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The Group Travel Leader Going on Faith Select Traveler

Reading, Pa. is worth the ride

Coutesy Greater Reading CVB

Tell me about Greater Reading, Pa.?

Reading, Pa., is the nucleus of a metro area of about 300,000. Greater Reading is 56 miles north of Philadelphia, 125 miles southwest of New York City and 135 miles north of Washington.

How do I get there?

Interstate 78, the Pennsylvania Turnpike and state Routes 222 and 422 all pass through Greater Reading. Two airports are within an hour’s drive: Philadelphia International and Lehigh Valley International in Allentown, Pa.

What’s new?
—The newly opened Berks County Community Foundation Headquarters and Community Conference Center is the region’s most energy-efficient, low-water-use building. The conference center has a reception area, a meeting room for 75, a boardroom and a fireside room.
—A Candlewood Suites hotel and the Marriott Courtyard Wyomissing have opened within the past six months.

Why do groups choose to meet in Greater Reading?
Meeting costs run below the national average with a number of meeting venues that can be booked for under $200. There’s  also a nice variety of options: a community arts center, a university and a Japanese pagoda among them.

Did you know?

Ferdinand Thun, Reading’s first textile industrialist, perfected the Monopoly board in 1915 and called it the Landlord Game. Charles Darrow of Germantown, Pa., held the patent for Monopoly.

What are some sites worth seeing?
—Reading’s GoggleWorks Center for the Arts claims to be the largest, most comprehensive interactive arts center of its kind in the country.
—VF Outlet Center is America’s original outlet center and is still the favorite for bargain shoppers.

Tell me about some of the main meeting sites.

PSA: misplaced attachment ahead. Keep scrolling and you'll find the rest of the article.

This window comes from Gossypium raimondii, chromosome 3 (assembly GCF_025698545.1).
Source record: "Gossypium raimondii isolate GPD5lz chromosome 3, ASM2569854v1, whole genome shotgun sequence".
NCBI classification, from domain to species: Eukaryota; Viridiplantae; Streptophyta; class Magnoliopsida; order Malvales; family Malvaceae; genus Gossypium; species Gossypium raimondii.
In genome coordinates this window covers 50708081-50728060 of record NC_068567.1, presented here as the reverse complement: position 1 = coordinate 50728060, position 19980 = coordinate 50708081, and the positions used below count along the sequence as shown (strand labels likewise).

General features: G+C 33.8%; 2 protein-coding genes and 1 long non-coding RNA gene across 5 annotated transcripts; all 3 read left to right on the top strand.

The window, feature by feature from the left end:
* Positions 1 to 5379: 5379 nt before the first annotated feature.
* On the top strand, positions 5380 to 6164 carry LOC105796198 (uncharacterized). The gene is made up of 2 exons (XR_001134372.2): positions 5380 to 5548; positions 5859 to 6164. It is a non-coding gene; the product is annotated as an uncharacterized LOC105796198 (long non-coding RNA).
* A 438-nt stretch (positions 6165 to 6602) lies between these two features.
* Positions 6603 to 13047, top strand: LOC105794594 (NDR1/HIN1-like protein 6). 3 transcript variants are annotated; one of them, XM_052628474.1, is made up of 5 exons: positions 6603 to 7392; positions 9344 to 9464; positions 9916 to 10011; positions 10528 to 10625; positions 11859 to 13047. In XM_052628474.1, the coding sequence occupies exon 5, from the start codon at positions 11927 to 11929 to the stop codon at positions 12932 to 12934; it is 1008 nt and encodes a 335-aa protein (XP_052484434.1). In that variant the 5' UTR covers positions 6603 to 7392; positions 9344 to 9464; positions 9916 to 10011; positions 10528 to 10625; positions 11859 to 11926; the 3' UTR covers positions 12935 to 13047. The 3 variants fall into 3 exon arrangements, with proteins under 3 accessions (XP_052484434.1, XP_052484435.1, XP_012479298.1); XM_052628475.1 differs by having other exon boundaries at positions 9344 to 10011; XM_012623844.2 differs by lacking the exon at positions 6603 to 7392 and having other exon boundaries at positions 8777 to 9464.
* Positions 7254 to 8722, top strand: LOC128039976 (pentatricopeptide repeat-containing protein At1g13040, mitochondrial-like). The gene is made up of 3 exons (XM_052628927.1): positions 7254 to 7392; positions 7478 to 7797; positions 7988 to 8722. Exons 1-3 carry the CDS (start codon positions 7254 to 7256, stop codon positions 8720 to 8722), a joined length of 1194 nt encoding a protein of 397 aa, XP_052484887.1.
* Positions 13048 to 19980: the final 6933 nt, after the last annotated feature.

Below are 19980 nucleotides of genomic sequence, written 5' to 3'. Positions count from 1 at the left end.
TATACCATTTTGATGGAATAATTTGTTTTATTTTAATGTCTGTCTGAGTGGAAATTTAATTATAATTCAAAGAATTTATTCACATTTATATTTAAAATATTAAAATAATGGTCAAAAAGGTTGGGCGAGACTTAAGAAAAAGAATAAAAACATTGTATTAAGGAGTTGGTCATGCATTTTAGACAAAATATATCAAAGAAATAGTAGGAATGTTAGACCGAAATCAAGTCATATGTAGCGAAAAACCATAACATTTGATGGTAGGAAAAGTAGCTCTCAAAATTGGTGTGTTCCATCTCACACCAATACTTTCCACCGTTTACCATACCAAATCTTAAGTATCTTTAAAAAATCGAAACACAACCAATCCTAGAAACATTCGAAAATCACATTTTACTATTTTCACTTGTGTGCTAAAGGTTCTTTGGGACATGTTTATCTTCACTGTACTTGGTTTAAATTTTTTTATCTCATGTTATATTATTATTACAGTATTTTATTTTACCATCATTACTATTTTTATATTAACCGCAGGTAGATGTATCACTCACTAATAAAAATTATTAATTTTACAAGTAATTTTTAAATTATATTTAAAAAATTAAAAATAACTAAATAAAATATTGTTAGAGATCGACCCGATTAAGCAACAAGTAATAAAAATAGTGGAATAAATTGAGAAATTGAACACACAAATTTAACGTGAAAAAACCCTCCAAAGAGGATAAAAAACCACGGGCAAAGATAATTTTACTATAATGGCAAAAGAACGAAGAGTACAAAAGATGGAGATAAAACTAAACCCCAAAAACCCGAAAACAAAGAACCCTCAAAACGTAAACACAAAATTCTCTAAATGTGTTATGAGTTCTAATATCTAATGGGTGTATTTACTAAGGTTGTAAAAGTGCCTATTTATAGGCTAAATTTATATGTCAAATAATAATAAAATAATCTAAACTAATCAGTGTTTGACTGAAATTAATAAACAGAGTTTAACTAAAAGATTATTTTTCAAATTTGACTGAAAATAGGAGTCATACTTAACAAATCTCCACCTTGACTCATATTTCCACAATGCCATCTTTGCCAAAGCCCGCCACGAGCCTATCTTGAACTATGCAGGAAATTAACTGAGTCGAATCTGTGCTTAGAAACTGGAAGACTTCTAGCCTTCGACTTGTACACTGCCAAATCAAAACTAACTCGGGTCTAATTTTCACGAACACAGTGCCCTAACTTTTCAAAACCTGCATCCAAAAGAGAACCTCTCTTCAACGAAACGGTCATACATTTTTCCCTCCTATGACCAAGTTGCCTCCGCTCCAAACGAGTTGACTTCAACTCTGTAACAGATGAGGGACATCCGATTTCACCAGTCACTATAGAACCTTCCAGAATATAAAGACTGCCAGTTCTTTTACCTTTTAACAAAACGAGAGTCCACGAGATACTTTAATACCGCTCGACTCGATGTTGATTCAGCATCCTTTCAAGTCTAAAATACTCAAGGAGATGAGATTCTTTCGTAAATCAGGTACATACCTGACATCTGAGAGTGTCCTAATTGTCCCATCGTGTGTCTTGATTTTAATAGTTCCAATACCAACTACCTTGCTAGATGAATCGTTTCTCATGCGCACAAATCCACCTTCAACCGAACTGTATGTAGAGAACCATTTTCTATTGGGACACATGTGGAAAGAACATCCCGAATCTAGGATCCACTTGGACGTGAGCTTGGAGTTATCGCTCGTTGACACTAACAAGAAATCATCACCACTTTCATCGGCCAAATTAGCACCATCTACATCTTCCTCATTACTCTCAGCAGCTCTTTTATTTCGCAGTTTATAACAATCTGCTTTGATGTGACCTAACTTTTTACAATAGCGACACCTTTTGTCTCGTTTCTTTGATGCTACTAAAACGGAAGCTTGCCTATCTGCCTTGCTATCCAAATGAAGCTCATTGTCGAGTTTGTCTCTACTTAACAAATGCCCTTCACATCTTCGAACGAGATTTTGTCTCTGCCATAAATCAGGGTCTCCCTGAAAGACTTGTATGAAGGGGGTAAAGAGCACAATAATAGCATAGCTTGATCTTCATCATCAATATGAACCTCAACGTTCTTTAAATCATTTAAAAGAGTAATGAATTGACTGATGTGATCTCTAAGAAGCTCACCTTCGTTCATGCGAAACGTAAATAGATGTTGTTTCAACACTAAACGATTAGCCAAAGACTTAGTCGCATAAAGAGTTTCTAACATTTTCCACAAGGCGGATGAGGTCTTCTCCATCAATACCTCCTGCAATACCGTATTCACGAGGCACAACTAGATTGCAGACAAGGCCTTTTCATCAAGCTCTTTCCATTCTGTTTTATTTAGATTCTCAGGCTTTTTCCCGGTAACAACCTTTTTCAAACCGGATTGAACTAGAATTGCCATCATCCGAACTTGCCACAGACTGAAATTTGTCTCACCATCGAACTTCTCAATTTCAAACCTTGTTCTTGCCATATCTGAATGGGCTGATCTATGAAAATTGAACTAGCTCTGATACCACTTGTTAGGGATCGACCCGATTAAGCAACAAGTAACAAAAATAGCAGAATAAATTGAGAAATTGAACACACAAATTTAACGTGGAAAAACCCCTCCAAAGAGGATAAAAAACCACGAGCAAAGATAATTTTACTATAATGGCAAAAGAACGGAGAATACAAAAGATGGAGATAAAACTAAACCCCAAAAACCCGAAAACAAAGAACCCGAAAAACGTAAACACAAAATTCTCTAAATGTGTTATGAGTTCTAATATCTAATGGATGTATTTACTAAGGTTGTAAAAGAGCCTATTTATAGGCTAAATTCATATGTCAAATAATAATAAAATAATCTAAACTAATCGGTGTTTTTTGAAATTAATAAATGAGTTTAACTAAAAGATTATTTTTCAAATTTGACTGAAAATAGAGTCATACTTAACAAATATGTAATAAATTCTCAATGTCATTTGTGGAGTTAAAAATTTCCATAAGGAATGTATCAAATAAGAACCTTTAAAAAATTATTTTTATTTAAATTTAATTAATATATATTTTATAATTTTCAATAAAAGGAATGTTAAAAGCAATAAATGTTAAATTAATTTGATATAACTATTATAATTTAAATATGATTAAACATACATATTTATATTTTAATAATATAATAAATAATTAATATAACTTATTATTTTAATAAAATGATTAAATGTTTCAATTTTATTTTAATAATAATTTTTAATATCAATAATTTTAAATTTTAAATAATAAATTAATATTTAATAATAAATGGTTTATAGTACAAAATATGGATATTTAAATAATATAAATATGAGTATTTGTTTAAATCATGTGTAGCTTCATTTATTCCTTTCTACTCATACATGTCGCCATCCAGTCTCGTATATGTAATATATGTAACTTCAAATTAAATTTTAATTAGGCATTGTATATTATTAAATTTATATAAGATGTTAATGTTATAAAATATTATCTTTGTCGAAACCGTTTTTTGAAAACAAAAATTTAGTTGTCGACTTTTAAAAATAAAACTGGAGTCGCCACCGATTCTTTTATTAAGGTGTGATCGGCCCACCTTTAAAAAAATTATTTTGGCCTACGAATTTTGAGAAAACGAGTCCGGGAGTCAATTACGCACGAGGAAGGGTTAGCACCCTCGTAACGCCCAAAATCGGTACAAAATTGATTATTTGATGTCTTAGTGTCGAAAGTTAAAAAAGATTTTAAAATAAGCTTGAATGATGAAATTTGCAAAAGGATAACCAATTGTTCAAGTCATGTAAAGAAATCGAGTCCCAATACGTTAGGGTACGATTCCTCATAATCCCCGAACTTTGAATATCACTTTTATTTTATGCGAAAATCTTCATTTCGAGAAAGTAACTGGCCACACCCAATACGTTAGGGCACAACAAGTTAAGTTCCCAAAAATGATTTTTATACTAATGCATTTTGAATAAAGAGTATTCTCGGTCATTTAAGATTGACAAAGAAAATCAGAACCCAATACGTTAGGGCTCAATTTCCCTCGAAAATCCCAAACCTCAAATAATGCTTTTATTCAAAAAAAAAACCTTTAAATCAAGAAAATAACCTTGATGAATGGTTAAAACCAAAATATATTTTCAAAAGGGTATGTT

—With 253 guest rooms and 17,000 square feet of meeting space, the Crowne Plaza Reading is among the area’s largest conference hotels. Exceeding it in conference space is Bear Creek Mountain Resort, which has 116 guest rooms and more than 26,000 square feet of meeting space.
—Two other options are the 170-room Inn at Reading Hotel and Conference Center, with 12,000 square feet of meeting space, and the 104-room Abraham Lincoln, a Wyndham Historic Hotel, in business more than 75 years, with 10,000 square feet of meeting space.
—For groups that need a large venue for convocations, the Sovereign Center and Sovereign Performing Arts Center could be the answer. The Sovereign Center’s arena has 8,000 seats; the performing arts center has a restored theater and three ballrooms of different sizes.
—Kutztown University, in the Pennsylvania Dutch countryside, and Albright College, offer meeting spaces.

Describe some offbeat spots for off-site events.
—The Works at Wyomissing, an eating and entertainment emporium in a renovated early-20th-century factory building, opened six years ago with more than half an acre of space for food, fun and games. Live entertainment, music and sports events are among the options. Groups can book private rooms.
—Rent the whole ballpark or just a buffet area at FirstEnergy Stadium, the home of the Reading Phillies, the Philadelphia Phillies AA affiliate.

For a true taste of Greater Reading…
—Toss your peanut shells on the floor at Jimmy Kramer’s Peanut Bar Restaurant. Around since 1933, it is much loved by locals and has been spotlighted by the Travel Channel.
—The warmth and ambiance of the Ugly Oyster restaurant didn’t come easily. Built in England, it was dismantled, shipped to Reading and reassembled. Guinness, one of 80 beers stocked there, is tapped to the specifications of Arthur Guinness.
—Another pub with an Old World atmosphere is the Speckled Hen. Diners can sit in front of working fireplaces and enjoy shepherd’s pie or fish and chips.
—Stoudt’s Brewing Co. is known for its craft brews, seafood and Ed Stoudt’s collection of political memorabilia.

Tell me about some of the CVB’s extra-special services.
Reading went doggone crazy in 2008, when a national dog show came to town. The CVB put together welcome bags with gifts from more than 50 businesses. Art galleries organized shows with animal themes, shops promoted dog-friendly shopping, and welcome signs popped up everywhere.